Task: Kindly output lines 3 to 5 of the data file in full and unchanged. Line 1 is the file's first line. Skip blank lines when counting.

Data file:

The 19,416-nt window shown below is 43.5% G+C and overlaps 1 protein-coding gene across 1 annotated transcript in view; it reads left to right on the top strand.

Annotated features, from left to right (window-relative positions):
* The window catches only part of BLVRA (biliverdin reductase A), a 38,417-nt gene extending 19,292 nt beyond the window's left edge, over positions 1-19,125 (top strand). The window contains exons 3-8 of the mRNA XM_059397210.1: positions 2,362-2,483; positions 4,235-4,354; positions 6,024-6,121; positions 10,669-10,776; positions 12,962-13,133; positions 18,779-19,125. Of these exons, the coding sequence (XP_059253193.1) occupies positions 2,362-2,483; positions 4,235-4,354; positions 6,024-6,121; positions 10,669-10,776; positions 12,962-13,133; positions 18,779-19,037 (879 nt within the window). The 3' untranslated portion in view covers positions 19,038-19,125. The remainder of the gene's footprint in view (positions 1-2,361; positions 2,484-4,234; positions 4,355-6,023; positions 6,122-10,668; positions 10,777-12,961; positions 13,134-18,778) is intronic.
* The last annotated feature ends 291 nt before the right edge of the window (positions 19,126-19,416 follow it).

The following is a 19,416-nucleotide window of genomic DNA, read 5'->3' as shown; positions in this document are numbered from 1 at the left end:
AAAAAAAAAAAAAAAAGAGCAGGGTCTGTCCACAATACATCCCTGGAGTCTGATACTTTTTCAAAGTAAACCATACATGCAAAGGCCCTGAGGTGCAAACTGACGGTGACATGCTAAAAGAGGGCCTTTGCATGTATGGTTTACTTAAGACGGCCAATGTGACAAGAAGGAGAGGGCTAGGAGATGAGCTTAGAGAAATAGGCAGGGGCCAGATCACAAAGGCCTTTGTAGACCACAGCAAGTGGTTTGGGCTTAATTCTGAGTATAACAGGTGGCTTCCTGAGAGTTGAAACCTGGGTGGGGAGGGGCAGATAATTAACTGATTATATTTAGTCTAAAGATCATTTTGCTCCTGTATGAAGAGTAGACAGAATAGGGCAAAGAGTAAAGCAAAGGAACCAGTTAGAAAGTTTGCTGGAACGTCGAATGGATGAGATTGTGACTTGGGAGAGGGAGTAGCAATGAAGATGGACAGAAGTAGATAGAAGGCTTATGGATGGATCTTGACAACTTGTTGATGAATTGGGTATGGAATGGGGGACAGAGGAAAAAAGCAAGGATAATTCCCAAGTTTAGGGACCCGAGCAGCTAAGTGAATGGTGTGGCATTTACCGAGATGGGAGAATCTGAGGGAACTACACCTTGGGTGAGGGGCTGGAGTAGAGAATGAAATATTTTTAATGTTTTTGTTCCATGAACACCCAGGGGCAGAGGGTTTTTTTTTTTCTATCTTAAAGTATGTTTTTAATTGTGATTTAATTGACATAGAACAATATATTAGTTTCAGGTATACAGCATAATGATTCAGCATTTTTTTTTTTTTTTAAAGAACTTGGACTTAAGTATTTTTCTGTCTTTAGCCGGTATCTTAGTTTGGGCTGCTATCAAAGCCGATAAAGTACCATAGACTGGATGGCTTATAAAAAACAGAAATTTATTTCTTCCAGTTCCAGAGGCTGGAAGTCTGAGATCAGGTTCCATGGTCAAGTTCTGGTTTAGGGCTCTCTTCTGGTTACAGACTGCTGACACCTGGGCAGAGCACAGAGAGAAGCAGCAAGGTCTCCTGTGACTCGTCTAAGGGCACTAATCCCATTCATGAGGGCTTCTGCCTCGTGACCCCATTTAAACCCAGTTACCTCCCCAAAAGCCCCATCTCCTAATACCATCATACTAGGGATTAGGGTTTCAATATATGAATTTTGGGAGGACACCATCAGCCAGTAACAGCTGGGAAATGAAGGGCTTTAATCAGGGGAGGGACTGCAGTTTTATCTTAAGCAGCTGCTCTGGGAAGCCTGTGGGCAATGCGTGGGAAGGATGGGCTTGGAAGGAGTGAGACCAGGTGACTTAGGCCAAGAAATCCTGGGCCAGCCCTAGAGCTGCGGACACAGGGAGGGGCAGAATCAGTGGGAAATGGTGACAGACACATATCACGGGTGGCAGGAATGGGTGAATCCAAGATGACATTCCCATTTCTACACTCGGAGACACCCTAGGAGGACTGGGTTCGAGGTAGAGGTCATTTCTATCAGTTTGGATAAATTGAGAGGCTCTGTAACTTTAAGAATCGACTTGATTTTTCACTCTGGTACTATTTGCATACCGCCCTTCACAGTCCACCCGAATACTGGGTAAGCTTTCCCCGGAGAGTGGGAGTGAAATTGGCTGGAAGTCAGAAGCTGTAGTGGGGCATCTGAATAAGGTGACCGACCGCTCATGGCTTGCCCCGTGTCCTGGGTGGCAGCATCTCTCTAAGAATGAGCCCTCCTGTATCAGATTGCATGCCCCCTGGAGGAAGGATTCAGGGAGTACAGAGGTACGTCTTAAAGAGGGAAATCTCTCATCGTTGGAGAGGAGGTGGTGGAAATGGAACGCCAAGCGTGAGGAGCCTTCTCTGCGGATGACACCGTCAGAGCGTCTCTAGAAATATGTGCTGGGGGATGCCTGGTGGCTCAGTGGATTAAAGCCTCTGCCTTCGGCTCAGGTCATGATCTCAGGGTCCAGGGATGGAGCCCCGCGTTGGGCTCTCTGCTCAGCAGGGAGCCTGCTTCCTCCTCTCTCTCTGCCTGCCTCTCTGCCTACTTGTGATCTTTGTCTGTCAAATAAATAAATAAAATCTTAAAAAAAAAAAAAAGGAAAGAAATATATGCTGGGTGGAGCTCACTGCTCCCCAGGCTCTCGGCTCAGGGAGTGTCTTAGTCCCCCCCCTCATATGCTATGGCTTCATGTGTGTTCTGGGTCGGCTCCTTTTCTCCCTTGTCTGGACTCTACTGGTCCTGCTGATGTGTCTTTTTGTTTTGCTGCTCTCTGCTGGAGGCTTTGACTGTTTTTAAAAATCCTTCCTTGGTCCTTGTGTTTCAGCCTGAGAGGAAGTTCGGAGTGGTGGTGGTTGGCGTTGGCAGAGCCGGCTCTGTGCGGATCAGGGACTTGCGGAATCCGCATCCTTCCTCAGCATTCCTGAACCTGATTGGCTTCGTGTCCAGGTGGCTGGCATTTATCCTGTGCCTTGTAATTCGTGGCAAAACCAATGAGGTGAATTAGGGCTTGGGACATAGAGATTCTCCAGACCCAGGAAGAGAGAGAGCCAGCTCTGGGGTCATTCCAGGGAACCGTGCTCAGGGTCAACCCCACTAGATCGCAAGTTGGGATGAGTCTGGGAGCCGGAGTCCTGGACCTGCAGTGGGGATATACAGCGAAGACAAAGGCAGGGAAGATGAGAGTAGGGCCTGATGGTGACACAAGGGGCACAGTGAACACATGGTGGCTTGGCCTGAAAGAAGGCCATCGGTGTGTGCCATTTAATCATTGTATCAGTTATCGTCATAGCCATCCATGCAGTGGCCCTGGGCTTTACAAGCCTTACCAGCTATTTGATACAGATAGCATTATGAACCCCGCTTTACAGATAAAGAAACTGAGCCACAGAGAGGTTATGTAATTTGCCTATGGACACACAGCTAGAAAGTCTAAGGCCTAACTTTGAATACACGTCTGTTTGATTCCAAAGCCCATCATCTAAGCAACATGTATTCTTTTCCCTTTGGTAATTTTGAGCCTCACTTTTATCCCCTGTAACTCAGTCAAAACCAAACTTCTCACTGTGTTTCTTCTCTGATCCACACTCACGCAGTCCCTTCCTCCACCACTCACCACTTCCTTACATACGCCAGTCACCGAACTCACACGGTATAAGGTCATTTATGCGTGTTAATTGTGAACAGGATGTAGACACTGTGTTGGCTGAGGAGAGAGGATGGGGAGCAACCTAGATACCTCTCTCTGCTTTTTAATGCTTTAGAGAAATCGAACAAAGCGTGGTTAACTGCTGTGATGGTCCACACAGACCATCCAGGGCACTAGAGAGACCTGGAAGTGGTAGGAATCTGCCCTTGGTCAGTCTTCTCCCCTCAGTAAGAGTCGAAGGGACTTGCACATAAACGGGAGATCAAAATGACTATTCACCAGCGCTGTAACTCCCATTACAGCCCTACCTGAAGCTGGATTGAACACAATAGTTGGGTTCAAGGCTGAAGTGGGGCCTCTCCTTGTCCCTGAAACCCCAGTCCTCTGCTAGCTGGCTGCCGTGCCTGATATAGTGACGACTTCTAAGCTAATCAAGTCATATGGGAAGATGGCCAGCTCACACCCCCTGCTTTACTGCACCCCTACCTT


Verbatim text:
* The window catches only part of BLVRA (biliverdin reductase A), a 38,417-nt gene extending 19,292 nt beyond the window's left edge, over positions 1-19,125 (top strand). The window contains exons 3-8 of the mRNA XM_059397210.1: positions 2,362-2,483; positions 4,235-4,354; positions 6,024-6,121; positions 10,669-10,776; positions 12,962-13,133; positions 18,779-19,125. Of these exons, the coding sequence (XP_059253193.1) occupies positions 2,362-2,483; positions 4,235-4,354; positions 6,024-6,121; positions 10,669-10,776; positions 12,962-13,133; positions 18,779-19,037 (879 nt within the window). The 3' untranslated portion in view covers positions 19,038-19,125. The remainder of the gene's footprint in view (positions 1-2,361; positions 2,484-4,234; positions 4,355-6,023; positions 6,122-10,668; positions 10,777-12,961; positions 13,134-18,778) is intronic.
* The last annotated feature ends 291 nt before the right edge of the window (positions 19,126-19,416 follow it).

The following is a 19,416-nucleotide window of genomic DNA, read 5'->3' as shown; positions in this document are numbered from 1 at the left end: